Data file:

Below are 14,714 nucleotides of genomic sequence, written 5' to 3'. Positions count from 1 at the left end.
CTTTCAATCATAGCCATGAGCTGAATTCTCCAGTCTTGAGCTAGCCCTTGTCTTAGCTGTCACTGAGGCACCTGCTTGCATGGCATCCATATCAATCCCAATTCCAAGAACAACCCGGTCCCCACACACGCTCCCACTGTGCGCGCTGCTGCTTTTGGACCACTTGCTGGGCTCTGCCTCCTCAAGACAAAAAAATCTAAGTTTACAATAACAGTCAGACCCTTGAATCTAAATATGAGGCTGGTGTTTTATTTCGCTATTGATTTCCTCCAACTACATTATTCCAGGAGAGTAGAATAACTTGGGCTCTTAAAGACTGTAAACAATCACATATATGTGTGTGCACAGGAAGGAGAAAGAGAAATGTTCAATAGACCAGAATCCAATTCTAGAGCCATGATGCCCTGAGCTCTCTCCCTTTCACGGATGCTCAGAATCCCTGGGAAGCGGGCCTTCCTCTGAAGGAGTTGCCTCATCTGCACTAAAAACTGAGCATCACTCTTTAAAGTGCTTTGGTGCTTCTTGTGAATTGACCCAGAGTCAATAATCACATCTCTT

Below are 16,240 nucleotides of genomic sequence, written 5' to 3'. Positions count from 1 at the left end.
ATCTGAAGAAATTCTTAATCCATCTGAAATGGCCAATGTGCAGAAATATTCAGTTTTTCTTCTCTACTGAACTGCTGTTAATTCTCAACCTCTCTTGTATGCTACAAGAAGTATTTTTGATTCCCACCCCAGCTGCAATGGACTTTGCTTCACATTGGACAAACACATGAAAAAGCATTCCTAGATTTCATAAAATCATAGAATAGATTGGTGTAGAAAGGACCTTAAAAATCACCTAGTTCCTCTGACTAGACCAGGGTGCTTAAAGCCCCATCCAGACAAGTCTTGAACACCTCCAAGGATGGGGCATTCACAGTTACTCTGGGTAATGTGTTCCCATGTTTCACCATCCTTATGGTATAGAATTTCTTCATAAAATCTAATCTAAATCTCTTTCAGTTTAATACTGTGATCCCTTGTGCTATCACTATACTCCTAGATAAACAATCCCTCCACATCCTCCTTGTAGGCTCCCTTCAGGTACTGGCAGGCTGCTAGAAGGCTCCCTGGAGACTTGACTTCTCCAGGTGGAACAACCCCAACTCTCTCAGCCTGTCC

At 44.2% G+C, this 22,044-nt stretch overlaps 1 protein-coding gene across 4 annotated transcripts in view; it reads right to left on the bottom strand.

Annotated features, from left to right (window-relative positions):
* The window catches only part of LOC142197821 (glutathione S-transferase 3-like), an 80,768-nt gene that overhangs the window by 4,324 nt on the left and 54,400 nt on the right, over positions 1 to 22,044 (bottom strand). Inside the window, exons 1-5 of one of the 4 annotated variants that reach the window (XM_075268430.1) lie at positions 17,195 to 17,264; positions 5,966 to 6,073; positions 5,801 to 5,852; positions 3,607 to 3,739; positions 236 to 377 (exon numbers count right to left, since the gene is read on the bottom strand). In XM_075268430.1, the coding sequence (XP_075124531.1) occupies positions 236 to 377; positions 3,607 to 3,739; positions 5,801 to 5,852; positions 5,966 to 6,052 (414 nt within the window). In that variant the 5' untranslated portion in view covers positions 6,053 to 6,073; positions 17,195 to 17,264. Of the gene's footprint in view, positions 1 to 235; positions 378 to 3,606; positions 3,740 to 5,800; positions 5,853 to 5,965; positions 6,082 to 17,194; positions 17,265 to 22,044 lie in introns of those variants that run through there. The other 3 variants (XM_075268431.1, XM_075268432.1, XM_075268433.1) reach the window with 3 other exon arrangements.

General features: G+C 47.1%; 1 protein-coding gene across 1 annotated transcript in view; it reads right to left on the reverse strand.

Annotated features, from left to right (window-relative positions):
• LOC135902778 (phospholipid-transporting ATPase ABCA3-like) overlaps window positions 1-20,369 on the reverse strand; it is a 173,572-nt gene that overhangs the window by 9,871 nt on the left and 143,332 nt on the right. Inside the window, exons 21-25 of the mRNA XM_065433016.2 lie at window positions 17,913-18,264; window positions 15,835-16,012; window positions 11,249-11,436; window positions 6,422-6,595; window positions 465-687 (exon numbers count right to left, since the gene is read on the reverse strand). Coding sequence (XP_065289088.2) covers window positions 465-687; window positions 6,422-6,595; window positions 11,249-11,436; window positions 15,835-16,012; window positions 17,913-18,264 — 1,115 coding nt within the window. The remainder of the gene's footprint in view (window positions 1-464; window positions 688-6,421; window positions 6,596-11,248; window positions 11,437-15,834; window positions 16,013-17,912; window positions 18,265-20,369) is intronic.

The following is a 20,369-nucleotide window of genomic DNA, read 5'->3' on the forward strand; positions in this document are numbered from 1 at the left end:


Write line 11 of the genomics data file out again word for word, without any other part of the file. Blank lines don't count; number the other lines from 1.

The following is a 20,369-nucleotide window of genomic DNA, read 5'->3' on the forward strand; positions in this document are numbered from 1 at the left end: